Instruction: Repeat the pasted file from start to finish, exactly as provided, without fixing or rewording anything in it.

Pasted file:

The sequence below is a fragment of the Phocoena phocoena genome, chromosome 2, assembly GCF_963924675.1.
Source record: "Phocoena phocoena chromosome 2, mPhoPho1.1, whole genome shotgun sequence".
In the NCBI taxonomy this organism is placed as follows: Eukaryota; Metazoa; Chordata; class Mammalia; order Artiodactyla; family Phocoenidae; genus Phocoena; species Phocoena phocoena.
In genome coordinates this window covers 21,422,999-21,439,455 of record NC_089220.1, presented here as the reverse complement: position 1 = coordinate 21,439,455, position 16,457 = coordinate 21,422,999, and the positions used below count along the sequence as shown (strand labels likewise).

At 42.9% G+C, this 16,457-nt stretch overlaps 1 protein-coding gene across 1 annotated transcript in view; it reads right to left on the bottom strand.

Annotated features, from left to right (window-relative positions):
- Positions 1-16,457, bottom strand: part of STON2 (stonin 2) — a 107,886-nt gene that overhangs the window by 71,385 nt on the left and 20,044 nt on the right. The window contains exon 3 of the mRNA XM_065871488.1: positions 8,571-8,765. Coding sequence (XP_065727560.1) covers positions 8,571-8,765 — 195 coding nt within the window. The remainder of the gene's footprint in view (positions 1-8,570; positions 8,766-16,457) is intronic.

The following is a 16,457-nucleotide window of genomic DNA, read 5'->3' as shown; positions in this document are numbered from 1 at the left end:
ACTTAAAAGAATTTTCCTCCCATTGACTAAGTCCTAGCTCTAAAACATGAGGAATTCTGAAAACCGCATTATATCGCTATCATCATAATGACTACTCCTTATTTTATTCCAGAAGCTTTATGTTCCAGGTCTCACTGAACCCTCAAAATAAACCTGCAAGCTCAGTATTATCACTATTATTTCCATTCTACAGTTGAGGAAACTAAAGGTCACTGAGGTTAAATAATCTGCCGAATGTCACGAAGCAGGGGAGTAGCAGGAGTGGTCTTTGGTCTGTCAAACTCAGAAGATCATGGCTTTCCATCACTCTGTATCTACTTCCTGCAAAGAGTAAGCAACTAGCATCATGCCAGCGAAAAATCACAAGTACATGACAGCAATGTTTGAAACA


The sequence below is a fragment of the Phocoena phocoena genome, chromosome 2, assembly GCF_963924675.1.
Source record: "Phocoena phocoena chromosome 2, mPhoPho1.1, whole genome shotgun sequence".
In the NCBI taxonomy this organism is placed as follows: Eukaryota; Metazoa; Chordata; class Mammalia; order Artiodactyla; family Phocoenidae; genus Phocoena; species Phocoena phocoena.
In genome coordinates this window covers 21,422,999-21,439,455 of record NC_089220.1, presented here as the reverse complement: position 1 = coordinate 21,439,455, position 16,457 = coordinate 21,422,999, and the positions used below count along the sequence as shown (strand labels likewise).

At 42.9% G+C, this 16,457-nt stretch overlaps 1 protein-coding gene across 1 annotated transcript in view; it reads right to left on the bottom strand.

Annotated features, from left to right (window-relative positions):
- Positions 1-16,457, bottom strand: part of STON2 (stonin 2) — a 107,886-nt gene that overhangs the window by 71,385 nt on the left and 20,044 nt on the right. The window contains exon 3 of the mRNA XM_065871488.1: positions 8,571-8,765. Coding sequence (XP_065727560.1) covers positions 8,571-8,765 — 195 coding nt within the window. The remainder of the gene's footprint in view (positions 1-8,570; positions 8,766-16,457) is intronic.

The following is a 16,457-nucleotide window of genomic DNA, read 5'->3' as shown; positions in this document are numbered from 1 at the left end:
ACTTAAAAGAATTTTCCTCCCATTGACTAAGTCCTAGCTCTAAAACATGAGGAATTCTGAAAACCGCATTATATCGCTATCATCATAATGACTACTCCTTATTTTATTCCAGAAGCTTTATGTTCCAGGTCTCACTGAACCCTCAAAATAAACCTGCAAGCTCAGTATTATCACTATTATTTCCATTCTACAGTTGAGGAAACTAAAGGTCACTGAGGTTAAATAATCTGCCGAATGTCACGAAGCAGGGGAGTAGCAGGAGTGGTCTTTGGTCTGTCAAACTCAGAAGATCATGGCTTTCCATCACTCTGTATCTACTTCCTGCAAAGAGTAAGCAACTAGCATCATGCCAGCGAAAAATCACAAGTACATGACAGCAATGTTTGAAACA